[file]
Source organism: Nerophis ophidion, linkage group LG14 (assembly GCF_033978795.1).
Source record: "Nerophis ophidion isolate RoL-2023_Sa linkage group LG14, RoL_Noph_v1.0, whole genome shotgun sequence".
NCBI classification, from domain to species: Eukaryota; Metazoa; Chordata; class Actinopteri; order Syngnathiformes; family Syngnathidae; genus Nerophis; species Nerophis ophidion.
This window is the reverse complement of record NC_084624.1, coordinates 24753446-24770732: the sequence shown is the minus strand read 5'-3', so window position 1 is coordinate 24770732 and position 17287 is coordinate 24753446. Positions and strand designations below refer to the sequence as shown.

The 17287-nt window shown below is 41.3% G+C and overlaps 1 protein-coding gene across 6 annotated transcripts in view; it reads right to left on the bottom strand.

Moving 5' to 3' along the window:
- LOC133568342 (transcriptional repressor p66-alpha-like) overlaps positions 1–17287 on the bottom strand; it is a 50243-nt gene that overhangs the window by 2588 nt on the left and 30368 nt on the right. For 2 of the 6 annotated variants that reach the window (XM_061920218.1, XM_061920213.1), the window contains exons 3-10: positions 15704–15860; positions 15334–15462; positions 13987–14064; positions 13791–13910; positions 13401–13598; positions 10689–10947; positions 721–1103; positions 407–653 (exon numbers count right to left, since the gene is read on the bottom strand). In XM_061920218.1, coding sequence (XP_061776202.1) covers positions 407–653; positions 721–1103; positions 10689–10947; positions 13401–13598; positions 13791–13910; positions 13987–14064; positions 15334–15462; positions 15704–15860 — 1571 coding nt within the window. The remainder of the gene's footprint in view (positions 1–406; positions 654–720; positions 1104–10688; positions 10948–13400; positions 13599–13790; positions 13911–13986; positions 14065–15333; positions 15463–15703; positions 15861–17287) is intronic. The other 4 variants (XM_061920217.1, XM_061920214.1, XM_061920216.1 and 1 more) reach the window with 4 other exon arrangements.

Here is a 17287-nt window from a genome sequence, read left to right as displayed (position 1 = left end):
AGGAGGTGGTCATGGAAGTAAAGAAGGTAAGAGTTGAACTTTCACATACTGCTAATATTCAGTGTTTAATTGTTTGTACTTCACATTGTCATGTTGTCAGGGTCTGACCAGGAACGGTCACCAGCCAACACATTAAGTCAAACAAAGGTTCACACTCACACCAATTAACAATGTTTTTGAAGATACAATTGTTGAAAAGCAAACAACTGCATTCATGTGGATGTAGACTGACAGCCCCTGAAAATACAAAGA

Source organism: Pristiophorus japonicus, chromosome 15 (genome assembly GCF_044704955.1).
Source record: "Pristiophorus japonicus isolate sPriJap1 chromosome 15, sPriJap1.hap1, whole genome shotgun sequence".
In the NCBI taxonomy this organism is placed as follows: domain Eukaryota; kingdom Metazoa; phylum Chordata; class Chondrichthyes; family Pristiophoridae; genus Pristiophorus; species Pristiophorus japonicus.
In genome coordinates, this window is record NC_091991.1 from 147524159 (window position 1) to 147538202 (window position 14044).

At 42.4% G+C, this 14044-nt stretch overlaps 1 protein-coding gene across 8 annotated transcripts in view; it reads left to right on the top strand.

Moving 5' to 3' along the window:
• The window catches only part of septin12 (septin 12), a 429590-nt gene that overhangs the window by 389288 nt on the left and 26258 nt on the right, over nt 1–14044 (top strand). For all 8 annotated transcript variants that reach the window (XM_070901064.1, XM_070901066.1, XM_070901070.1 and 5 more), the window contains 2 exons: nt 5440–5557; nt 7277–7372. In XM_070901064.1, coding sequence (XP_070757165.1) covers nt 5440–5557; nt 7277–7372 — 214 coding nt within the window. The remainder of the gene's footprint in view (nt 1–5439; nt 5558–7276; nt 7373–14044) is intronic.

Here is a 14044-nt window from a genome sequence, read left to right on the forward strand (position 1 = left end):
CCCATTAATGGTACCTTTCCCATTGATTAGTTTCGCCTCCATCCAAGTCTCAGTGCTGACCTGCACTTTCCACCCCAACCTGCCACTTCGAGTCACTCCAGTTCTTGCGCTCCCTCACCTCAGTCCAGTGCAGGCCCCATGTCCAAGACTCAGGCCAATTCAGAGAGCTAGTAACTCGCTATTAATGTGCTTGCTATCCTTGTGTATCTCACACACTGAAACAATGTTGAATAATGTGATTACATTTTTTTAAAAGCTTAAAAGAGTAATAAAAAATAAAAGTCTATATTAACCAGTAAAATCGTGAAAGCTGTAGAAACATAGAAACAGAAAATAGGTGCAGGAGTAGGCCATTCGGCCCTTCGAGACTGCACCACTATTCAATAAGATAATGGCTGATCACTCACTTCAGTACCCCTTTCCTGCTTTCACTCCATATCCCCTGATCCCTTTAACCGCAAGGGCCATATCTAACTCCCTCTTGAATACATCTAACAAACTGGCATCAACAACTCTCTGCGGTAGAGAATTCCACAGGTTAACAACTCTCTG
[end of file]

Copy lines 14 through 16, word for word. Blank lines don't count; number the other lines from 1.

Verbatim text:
At 42.4% G+C, this 14044-nt stretch overlaps 1 protein-coding gene across 8 annotated transcripts in view; it reads left to right on the top strand.

Moving 5' to 3' along the window:
• The window catches only part of septin12 (septin 12), a 429590-nt gene that overhangs the window by 389288 nt on the left and 26258 nt on the right, over nt 1–14044 (top strand). For all 8 annotated transcript variants that reach the window (XM_070901064.1, XM_070901066.1, XM_070901070.1 and 5 more), the window contains 2 exons: nt 5440–5557; nt 7277–7372. In XM_070901064.1, coding sequence (XP_070757165.1) covers nt 5440–5557; nt 7277–7372 — 214 coding nt within the window. The remainder of the gene's footprint in view (nt 1–5439; nt 5558–7276; nt 7373–14044) is intronic.